Raventós is a legendary name in Catalonia with a winegrowing tradition dating back to 1497. The Raventós i Blanc family proudly states that the first Cava made in 1872 by their ancestor Josep Raventós Fatjó came from Xarel.lo grapes grown in their estate. Their trajectory is similar to Codorníu until 1984 when Pepe’s grandfather, Josep María Raventós i Blanc, and father Manuel decided to set up on their own. They built a new winery around an ancient old oak tree in their 90-hectare estate covered with vineyards and forests.
In 2012 Raventós i Blanc abandoned the DO Cava to create a new appellation governed by more stringent criteria: 100% indigenous grapes, organic or, better yet, biodynamic farming and longer ageing times. Pepe Raventós, third generation in the history of Raventós i Blanc, currently manages the estate.
The estate has been divided into 44 plots within seven bigger areas based on different soils and microclimates: Clos del Serra, La Vinya Més ALta, Costers del Serral/Vinya dels Fòssils, Les Barberes/Oliveres, El Llac, La Plana and Travesseres/Gran.
The core principles in Raventós i Blanc are organic or biodynamic wine growing, the use of indigenous varieties from at least 80% of their own vineyards in the Anoia valley, fermentation of all their sparkling wines (always indicating harvest date) and a minimum of 18 months aging. Ancestral farming practices on the vineyard, particularly animal traction, are now back in use.
Their sparkling wine range includes two entry-level wines sourced from the youngest vines in the estate as well as grapes bought from regular purveyors: Blanc de Blancs, which used to be called L'Hereu (€12) is a traditional blend of Macabeo, Xarel.lo and Parellada aged for 18 months while De Nit (around €15) cleverly blends white and red grapes (the previous combination plus 7% Monastrell) resulting in a lovely pale sparkling rosé.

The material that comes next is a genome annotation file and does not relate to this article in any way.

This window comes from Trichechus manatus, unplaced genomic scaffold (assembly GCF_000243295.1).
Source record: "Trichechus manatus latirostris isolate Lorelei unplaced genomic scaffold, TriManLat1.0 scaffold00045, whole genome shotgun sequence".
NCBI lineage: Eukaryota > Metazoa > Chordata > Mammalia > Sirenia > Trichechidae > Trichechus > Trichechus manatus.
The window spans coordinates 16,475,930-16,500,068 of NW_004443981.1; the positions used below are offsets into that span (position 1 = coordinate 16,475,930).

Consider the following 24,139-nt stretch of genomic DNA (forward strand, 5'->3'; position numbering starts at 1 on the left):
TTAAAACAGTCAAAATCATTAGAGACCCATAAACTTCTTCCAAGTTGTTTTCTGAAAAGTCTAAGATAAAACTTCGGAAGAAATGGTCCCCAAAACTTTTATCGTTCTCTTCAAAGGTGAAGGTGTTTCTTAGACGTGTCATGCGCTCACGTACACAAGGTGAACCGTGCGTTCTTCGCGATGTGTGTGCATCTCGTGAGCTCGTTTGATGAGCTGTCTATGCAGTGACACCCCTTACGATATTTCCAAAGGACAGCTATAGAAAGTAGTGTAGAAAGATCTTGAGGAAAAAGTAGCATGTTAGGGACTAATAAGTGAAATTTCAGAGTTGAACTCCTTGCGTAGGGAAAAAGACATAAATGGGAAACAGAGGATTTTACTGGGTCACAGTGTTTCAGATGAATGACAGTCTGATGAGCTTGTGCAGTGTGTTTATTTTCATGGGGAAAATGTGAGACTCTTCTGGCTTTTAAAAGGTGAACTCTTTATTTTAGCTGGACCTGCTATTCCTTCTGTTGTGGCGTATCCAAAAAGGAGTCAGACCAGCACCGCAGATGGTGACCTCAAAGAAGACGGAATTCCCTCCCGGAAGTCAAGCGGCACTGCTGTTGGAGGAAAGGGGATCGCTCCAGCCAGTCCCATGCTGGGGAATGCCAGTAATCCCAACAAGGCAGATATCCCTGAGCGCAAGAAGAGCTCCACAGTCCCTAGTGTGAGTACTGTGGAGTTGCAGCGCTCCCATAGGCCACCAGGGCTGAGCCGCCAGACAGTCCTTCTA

The next step includes De la Finca (€17 in Spain), a blend of Macabeo, Xarello and Parellada sourced from Vinya dels Fòssils which is aged for 3 years; and the recently released Textures de Pedra (€25, around 6,300 bottles) which is described as a blanc de noirs, but is a blend of white (Xarel.lo, Parellada) and red grapes (Xarel.lo Vermell, Sumoll and the indigenous Bastard Negre which had been previously misidentified as Monastrell). A serious and mineral wine, Textures de Pedra comes from the highest plot in the estate with distinctive stony soils.
Manuel Raventós Negra (€70 in Spain, 4,000 bottles) is made with Xarel.lo (around 70%) plus variable quantities of Macabeo and Parellada and it is aged for at least six years. Over the past few years some older vintages have been released under the label Manuel Raventós Enoteca with prices soaring above €150.
The latest release is Mas del Serral (around €100 in Spain), Pepe Raventós’s most ambitious sparkling wine so far and the one that reflects his own learning experience. Grapes are sourced from Clos del Serral, a north-facing vineyard surrounded by a forest where grapes tend to ripen two weeks later. Planted in the 1950s with Xarel.lo and Bastard Negre (Graciano), the wine is all about tension. Despite being aged for 100 months, there are no oxidative notes; instead, it still feels young. The first 2007 vintage offers great cellaring potential.
As the brand Raventós i Blanc is now exclusively for sparkling wines, the still wine business has been reinforced with the purchase of a property in La Juncosa del Montmell (Baix Penedès), whose highest elevation reaches 600 metres. These low-intervention wines are called Can Sumoi, the name of the 400-hectare property, mostly covered by forest and with 20 hectares under vine.
Pepe also markets a new range of natural wines with no additives and sulphur added. Called Naturals Pepe Raventós, he makes them in the garage of his house. Grapes are sourced from vineyards planted around the family house, all of which are small plots of vines older than 40 years. Production ranges from a few hundred bottles to just over 2,000.
Three wines have been released so far: Vinya del Mas is a pet-nat Xarel.lo sourced from a small plot just outside the kitchen; the white Vinya del Noguer is also a 100% Xarel.lo from a vineyard planted next to the garden; and finally Bastard Negre (the local name for Graciano) is sourced from El Serral, a terraced vineyard to the west.